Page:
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I am using a Virtual Private Server for accessing Web-Services used only on the Mobile devices, there are many entries in the access and error log, even there is nothing on the web server.

I am little worried about server security.

Things I have done..

Installed Fail2Ban
using SSH login
root login disabled.

I am using Server with LAMP configuration.

What other security I should use to protect against attacks ?

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up vote 6 down vote accepted

It seems you have now protected the back door of your bank, but forgot to lock the front door.

Why I'm saying that?

You seem to be worried about your ssh security. Great, it's definitely an area worth protecting well! But the most likely (successful) attack vector will be from the web. Typical botnets will just blindly try to load common vulnerable URLs - if you don't have anything like phpBB or WordPress installed, you don't need to worry. Also if you see Windows related URLs, you don't need to worry about them on your Linux server.

Typical web attacks include

  • SQL injections. If the data sent by your users is not properly validated and your application is not using prepared SQL queries, it's possible to inject additional SQL queries via web and alter/download your SQL data that way. Seemingly harmless feedback form might open a door for SQL injection if for example the data coming from feedback text area is not properly validated.

  • Cross-site scripting (XSS). By using JavaScript it's possible to perform all kinds of nasty things from phishing to pwning the client's computer.

  • (Distributed) Denial of Service attacks. Botnets try to bomb your server by sending tons of requests, accessing knowingly heavy pages and/or violating TCP standard.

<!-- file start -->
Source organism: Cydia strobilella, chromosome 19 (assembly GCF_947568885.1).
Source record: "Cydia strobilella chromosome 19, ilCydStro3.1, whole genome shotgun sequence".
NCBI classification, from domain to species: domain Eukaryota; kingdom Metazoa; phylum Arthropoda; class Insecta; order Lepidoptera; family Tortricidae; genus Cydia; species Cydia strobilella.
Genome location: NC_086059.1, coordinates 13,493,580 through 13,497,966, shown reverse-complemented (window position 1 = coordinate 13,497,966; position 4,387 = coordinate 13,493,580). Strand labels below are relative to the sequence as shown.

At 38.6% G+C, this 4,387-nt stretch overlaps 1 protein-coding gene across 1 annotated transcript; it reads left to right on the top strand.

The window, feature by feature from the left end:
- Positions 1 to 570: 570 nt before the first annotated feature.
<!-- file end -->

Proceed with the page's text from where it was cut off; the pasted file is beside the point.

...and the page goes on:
• Spamming. Sometimes spammers try to abuse your web server by using some known vulnerability, enabling them to send out their spam from your server. Alternatively - or more likely - they nowadays tend to spam your bulletin boards, blog comments and so on.

How to protect against such things?

  • Best defence is not to be present at all. If you don't need some Apache module or PHP extension, disable it. If you don't need some functionality in your blog / CMS software, disable it.

  • Use mod_security. This Apache module is a heavy-weight champion when it comes to protecting your web applications. Word of warning: for many this module is overkill and properly configuring it can be tedious.

  • Keep your software up to date. Don't be lazy when it comes to updating your web applications! Security vulnerabilities are common in them.

  • Do not rely on "it's not running as root, I'm safe" mantra. I often see people believing that software not run as root = safe. Well, newsflash! Root access is not needed for outbound http connections, sending e-mail or performing SQL queries.

  • Use firewall. Firewall everything that is not needed. If your server does not need to establish outbound http connections ever, then drop them in your firewall.

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You've managed to wrestle a good answer out of a poor question. Nicely done. – womble Aug 3 '11 at 8:03
Thank you, I'll be here all week. – Janne Pikkarainen Aug 3 '11 at 9:59
I'll make sure I don't forget to tip my waitress. – womble Aug 3 '11 at 10:02
@Janne Thank you for such a great explanation. I am newbie (I know every other post has this line :-).. ) so it's kind of hard to know all the Apache module and PHP extensions and turn on/off them.. I don't expect someone spoon-feed.. looking for right directions.. I am looking at this post on IP-Tables will having relevent or all ?? these rules will help ?? – theLeo Aug 4 '11 at 2:30

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